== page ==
The author was led to undertake the present work on Turning and Mechanical Manipulation, from the circumstance of there bring no general treatise in the English language for the guidance of the Amateur in these pursuits. The original works by Plumier and Bergeron, although they were suited to the periods at which they were produced, are neither of them sufficient to convey instruction adequate to the present state of the Art; and the more recent French works leave unnoticed a large portion of the machines and instruments now used by Amateurs.

The greatest difficulty the author has encountered in his task, has been that of selection and arrangement; so as to produce, from materials so numerous and dissimilar, a work of general reference and practical instruction, at once sufficiently copious and accessible. But he hopes this difficulty has been satisfactorily met, by the division of the work into five volumes, upon parts of the subject which are broadly distinguished,and which thereby renders the volumes in a great measure independent of each other. This plan is also carried out in the subdivision of the volumes into chapters, which may be considered severally to include all that was deemed necessary to be stated upon the respective subjects; or to be, so far as they extend, distinct treatises; and which, in cases of doubt, he has not hesitated to submit to various practical friends for confirmation or extension.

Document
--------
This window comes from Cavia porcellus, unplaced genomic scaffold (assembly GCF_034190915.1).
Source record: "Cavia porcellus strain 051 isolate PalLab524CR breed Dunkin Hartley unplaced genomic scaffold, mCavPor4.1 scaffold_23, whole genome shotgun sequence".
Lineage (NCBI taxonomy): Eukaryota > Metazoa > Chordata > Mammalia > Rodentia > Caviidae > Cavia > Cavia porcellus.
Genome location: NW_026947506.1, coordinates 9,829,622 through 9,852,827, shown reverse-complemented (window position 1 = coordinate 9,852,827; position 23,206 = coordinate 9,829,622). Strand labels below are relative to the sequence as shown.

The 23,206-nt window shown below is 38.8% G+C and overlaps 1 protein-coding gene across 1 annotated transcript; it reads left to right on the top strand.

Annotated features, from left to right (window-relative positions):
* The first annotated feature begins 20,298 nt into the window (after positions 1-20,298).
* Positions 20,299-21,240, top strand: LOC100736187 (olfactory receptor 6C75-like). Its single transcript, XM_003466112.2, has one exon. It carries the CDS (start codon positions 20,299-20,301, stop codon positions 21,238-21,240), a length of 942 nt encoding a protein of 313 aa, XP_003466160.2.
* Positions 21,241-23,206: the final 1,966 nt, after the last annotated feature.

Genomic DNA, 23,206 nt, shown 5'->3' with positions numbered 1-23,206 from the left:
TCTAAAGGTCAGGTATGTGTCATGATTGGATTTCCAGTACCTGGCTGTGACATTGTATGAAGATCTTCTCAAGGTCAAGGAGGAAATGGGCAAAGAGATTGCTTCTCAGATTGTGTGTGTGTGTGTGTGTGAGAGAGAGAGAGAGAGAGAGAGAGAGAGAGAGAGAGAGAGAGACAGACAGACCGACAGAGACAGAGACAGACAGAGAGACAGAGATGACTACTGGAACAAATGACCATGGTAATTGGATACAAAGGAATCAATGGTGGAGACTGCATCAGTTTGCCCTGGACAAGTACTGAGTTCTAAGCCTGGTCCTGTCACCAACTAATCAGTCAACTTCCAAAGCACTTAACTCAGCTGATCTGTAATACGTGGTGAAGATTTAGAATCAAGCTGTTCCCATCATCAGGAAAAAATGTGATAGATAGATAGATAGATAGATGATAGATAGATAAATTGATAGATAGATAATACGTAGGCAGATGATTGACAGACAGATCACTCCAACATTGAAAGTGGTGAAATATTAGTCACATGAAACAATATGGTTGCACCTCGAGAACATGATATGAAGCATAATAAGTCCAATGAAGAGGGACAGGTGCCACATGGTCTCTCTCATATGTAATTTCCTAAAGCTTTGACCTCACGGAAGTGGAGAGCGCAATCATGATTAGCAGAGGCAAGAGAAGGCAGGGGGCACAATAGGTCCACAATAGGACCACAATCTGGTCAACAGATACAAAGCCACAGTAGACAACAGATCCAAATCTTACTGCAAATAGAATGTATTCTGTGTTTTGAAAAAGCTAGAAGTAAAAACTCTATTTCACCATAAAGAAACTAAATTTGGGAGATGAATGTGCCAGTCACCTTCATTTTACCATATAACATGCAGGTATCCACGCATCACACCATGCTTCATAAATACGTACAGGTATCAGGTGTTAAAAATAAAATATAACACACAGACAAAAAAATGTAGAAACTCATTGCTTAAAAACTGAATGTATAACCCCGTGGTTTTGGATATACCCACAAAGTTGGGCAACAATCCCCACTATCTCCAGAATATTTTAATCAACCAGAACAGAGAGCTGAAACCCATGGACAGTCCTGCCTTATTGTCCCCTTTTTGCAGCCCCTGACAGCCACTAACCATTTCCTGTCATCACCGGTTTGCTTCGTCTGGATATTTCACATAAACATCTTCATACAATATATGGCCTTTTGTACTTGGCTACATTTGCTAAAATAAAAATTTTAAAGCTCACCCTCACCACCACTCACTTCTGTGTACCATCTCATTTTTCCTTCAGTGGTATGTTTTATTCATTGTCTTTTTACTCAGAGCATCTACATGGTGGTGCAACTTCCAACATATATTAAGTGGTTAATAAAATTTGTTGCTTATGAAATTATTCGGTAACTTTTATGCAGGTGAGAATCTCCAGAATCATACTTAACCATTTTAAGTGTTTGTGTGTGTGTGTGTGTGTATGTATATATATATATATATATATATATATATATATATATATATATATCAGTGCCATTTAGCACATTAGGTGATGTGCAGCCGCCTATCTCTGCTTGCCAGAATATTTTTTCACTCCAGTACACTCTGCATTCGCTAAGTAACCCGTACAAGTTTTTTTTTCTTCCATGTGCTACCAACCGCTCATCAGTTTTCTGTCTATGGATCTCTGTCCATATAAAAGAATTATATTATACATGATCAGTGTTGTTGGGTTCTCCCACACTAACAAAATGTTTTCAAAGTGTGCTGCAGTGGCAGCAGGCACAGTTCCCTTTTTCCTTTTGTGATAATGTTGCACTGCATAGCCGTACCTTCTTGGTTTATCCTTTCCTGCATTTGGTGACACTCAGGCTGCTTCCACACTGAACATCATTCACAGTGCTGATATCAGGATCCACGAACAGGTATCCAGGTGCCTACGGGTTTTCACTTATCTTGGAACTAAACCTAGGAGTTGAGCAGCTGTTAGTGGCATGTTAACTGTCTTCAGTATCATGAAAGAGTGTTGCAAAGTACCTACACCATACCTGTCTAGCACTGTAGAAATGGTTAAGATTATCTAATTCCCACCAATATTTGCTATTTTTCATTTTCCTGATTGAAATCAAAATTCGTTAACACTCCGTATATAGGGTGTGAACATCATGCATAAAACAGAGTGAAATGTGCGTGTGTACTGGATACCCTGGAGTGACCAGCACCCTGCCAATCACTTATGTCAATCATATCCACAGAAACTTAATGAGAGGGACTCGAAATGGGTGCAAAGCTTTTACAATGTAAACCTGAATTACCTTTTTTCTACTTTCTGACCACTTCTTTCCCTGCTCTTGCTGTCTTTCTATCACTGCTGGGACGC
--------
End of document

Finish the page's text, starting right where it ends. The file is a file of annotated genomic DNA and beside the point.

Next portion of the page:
These appeals have been answered with an alacrity which calls for his warmest thanks; and the author gladly avails himself of this opportunity of acknowledging these sendees, which have given a great additional value to his labours.

The work being of a technical nature, the author hopes to escape literary criticism, his main object having been to treat every subject in clear and concise language. As, however, notwithstanding his utmost care, he cannot expect to have been so fortunate as entirely to have escaped errors, ambiguities, or omissions, he requests of his readers the favour of the communication of any such defects, in order that those of most material import may be noticed in the Appendix to the second and ensuing volume, a great part of which is already completed.

CHARING CROSS,

January 1, 1843.